27 February 2023

Sebastiano Pinna

Boardroom advice from Frans van Steenis

Companies that just focus on profits won't last

FNV announced a “strike storm” in the Netherlands in early February. Staff in various sectors started their fight for higher wages. At the same time, we increasingly read reports about multinationals reporting mega-profits, combined with often extreme bonuses for top management. This seems to be increasingly chafing in society. Companies bear a responsibility in the transition to a balanced society. If a company wants to survive, it must include the context in which it operates in its strategic and tactical policies. A company or organization is no longer future proof when it solely focuses on shareholder value.

Associate Partner Frans van Steenis shares his vision on the necessary – and already much discussed – transition from shareholder value to stakeholder value. Frans has decades of experience as CEO and director of a number of leading Dutch and International companies and organizations, including TUI, Holland International Travel Group, The National Chamber of Commerce, Adecco International, Deloitte Consultancy and The Dutch State Lottery.

From shareholders to stakeholders

Directors should pay more attention to formulating the contribution they make to society. They operate in an ecosystem of shared values between companies, politics, and society. In the past, companies did not sufficiently see themselves as drivers to “contribute” to social change. Fifteen years ago, I was laughed at if I highlighted my views on the importance of stakeholder value in the boardroom. By now it has become common sense. Companies currently focused solely on making profits are facing tough times ahead. After all, today’s society, and not just the younger generations, demands that companies demonstrate what value they realize for society. The pursuit of profit optimization instead of maximization, while considering the interests of your stakeholders on the one hand and ‘planet earth’ on the other, has now become a hard necessity for the survival of companies.

After all, organizations do not exist in isolation, but operate in an ecosystem of many stakeholders. All those stakeholders have an expectation pattern that moves towards a ‘package of demands’. To be truly successful as a company, you need to claim a well-considered social position in that playing field. When, as a company, you make the step-by-step transition from thinking in terms of shareholder value to stakeholder value, you automatically make different investment choices. However, the question is, how do it?

1. Invest in sustainable development

Companies that are only focused on their profits, without making a meaningful contribution to society, experience long-term problems. This short-term thinking gives way to emphatic long-term thinking “beyond people, planet & profit”. After all, our world is not infinite in its resources. This scarcity offers the opportunity – as well as the challenge – for companies to be innovative with its resources and provide space for development and innovation, among other things.

The reported mega-profits, such as by Shell and other energy companies, are a nice touch to shift the necessary change into another gear. These extreme profits, even in percentage terms, should not lead to disproportionate, and hardly explainable, increases in top management bonuses. These profits should lead to investments in sustainable development of the organization and its employees. After all, the transition to stakeholder values means that you invest the increased profits in those parts of your company where you achieve sustainable growth. Invest in the sustainable divisions of your company, thus contributing to a sustainable ESG profile. Invest in HRM, to maintain (mental) health and vitality in the workplace. Invest in research & development, in order to stay relevant as a company and stay away from short-term profit maximization.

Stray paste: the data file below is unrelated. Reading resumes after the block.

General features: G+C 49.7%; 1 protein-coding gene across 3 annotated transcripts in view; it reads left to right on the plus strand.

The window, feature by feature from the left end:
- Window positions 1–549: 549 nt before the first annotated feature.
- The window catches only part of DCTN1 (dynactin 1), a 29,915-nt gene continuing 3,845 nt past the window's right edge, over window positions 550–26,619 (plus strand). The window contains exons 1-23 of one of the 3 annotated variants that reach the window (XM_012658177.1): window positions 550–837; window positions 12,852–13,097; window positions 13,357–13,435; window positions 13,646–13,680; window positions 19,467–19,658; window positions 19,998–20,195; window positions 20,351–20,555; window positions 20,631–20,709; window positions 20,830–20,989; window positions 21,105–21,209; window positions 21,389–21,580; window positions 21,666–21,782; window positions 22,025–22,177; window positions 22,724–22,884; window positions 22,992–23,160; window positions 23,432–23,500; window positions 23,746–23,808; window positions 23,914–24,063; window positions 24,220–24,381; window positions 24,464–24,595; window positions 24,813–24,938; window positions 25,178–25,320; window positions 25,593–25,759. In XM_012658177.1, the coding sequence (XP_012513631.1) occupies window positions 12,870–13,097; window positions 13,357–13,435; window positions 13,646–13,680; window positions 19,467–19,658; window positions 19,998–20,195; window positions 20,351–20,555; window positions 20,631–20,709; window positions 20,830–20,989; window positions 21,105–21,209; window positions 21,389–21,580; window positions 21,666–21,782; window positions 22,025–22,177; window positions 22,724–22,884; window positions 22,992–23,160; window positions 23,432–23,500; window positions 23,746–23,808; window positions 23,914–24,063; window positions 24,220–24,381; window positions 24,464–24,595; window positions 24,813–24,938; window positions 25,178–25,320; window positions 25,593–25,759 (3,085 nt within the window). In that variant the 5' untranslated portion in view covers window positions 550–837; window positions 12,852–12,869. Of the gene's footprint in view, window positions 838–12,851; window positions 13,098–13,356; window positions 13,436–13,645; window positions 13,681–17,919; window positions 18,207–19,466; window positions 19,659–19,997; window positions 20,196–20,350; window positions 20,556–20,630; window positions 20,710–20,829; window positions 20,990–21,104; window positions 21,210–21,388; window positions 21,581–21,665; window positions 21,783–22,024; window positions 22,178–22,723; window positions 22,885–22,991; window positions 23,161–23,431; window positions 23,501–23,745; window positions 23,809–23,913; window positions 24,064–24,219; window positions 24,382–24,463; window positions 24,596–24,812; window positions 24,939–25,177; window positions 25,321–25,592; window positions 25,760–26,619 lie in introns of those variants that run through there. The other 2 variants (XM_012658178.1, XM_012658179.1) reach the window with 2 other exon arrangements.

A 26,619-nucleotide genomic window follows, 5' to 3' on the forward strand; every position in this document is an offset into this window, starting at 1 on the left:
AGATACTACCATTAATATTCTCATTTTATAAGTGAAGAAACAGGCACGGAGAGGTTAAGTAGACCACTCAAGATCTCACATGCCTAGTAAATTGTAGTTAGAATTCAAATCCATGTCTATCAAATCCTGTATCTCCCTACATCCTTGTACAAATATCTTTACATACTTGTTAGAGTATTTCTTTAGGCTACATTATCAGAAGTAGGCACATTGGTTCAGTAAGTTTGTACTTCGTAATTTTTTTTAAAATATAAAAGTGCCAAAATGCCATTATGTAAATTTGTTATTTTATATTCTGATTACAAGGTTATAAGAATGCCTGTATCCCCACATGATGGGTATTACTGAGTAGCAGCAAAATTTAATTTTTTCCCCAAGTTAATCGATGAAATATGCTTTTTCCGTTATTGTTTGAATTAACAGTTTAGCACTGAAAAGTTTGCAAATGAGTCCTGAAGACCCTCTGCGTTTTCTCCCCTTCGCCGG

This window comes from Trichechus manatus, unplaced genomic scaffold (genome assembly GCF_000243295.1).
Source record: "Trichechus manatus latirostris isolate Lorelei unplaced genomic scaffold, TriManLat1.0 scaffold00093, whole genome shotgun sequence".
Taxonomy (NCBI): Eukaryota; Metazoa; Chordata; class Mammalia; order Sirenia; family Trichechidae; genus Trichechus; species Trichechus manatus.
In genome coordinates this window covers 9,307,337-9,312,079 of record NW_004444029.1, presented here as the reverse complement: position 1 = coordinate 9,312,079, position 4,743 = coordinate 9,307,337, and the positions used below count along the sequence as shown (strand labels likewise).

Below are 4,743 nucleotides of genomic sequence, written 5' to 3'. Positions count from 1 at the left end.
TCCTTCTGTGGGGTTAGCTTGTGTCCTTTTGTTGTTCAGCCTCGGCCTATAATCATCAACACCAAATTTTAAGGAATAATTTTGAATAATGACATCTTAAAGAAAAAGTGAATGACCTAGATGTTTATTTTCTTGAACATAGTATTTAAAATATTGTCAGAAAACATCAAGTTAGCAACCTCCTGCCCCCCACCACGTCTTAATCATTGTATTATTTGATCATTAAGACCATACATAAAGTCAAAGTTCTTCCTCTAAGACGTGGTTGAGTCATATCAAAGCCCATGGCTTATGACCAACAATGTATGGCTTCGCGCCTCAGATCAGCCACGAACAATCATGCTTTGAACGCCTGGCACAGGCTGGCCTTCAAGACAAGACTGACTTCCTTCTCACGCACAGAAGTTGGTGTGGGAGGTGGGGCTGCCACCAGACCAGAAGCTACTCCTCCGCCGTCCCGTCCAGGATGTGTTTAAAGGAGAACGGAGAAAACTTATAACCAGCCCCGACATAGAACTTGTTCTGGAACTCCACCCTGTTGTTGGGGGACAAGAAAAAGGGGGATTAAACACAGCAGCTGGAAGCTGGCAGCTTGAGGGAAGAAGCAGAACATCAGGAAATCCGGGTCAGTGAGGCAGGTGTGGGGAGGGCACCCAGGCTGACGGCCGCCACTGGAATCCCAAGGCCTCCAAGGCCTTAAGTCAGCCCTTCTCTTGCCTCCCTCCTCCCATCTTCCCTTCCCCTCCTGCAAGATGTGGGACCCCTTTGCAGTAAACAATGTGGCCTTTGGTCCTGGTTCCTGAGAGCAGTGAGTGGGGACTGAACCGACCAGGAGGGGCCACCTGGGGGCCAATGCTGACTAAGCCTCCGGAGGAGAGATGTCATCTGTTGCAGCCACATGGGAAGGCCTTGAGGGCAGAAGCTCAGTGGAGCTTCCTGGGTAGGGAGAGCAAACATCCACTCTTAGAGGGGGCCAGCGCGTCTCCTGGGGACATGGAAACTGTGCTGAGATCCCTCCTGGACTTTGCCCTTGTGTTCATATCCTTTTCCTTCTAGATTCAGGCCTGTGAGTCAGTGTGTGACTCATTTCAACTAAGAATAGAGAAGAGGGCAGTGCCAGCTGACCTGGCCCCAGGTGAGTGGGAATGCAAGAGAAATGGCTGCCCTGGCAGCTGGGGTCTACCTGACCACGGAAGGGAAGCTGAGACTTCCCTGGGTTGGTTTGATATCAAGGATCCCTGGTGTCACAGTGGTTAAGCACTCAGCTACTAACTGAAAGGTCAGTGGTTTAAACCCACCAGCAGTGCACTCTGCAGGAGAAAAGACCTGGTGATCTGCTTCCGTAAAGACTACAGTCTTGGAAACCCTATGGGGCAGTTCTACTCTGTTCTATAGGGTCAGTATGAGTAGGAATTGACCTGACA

2. Invest in collectivity

Solutions for the social transitions of our time must be made in unity. Stakeholders are therefore not competitors, but colleagues. In this commonality, shared values are central. Harvard formulates shared values as the result of policies and activities that contribute to competitive advantage while strengthening the commonalities in which a company operates. When it comes to solving societal problems, governments are often looked to. This is unjustified. It is the business community (SMEs and multinationals) that, with a supporting government, determines long-term economic well-being and must feel called upon to continue to give form and substance to that responsibility. Sustainable well-being can only take shape when we work together.

3. Explain what you do

Finally, as a company you must also explain your added value for society in the right way and in the right place. Transparency is the key word here. Explaining your story is not always easy, as every stakeholder expects an outcome favorable to him or her. You must be able to articulate what value your company contributes to society and what its contribution is in solving short- and long-term challenges.

Hague acts as a bridge between stakeholders, in politics, society and business. Hague helps your company navigate this interplay of interests. Do you sometimes struggle to weave the outside world into your organization? And do you want to share your corporate or organizational vision responsibly with politicians, the Dutch government, the media and society? Hague Corporate Affairs is ready for you.

Please contact Frans van Steenis or sign up for our quarterly newsletter below and receive corporate affairs updates in your inbox.

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